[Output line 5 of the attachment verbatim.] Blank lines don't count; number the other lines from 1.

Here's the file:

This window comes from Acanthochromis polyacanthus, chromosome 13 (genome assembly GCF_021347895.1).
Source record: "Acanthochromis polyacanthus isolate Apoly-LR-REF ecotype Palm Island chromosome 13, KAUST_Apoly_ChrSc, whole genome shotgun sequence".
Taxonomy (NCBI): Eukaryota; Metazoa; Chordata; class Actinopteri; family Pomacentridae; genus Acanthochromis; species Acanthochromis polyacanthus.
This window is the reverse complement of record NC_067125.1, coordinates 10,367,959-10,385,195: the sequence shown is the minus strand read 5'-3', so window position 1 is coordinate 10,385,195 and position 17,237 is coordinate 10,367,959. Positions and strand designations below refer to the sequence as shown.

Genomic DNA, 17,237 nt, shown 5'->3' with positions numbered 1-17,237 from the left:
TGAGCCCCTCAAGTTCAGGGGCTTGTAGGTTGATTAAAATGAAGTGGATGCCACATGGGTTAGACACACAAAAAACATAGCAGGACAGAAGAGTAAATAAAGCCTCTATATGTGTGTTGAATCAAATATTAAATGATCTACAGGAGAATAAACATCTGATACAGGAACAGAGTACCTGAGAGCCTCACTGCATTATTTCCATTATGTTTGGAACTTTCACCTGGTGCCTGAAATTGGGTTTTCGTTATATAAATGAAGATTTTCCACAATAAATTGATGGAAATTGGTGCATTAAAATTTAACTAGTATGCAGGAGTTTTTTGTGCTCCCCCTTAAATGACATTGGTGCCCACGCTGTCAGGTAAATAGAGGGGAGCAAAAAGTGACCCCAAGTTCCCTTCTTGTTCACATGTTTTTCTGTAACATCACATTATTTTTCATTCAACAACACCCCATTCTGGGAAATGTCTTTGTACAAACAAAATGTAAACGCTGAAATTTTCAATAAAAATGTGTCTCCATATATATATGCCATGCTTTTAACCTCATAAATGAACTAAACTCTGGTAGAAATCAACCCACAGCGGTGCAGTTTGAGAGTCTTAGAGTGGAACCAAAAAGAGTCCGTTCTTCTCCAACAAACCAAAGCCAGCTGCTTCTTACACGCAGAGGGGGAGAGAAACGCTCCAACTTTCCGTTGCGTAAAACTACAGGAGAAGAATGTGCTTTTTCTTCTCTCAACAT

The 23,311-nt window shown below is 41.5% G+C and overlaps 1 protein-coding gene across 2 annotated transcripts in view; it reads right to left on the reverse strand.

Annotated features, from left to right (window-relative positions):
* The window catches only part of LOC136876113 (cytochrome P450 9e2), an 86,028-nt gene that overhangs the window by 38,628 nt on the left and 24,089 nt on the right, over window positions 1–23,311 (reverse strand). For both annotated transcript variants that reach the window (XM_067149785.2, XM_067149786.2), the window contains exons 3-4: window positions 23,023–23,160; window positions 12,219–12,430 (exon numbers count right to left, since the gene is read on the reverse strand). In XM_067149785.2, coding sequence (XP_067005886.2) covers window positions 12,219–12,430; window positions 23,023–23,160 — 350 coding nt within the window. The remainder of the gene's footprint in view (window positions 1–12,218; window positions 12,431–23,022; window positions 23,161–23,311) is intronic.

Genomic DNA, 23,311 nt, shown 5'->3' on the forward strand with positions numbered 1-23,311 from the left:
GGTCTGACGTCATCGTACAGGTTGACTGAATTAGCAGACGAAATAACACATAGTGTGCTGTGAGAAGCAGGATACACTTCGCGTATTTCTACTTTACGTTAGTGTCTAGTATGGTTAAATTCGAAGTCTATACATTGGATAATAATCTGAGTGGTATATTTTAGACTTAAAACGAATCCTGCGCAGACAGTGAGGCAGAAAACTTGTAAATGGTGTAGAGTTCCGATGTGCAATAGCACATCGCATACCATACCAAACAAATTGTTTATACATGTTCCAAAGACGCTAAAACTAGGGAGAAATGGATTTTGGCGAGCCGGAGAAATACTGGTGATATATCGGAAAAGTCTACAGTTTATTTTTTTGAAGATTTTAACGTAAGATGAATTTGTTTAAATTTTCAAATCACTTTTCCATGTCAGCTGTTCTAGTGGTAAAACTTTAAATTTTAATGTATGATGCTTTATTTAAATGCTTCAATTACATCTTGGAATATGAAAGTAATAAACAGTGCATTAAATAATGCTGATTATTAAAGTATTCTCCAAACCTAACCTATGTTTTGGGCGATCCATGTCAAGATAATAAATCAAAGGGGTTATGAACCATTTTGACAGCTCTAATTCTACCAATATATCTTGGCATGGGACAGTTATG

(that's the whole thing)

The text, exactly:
Genomic DNA, 17,237 nt, shown 5'->3' with positions numbered 1-17,237 from the left: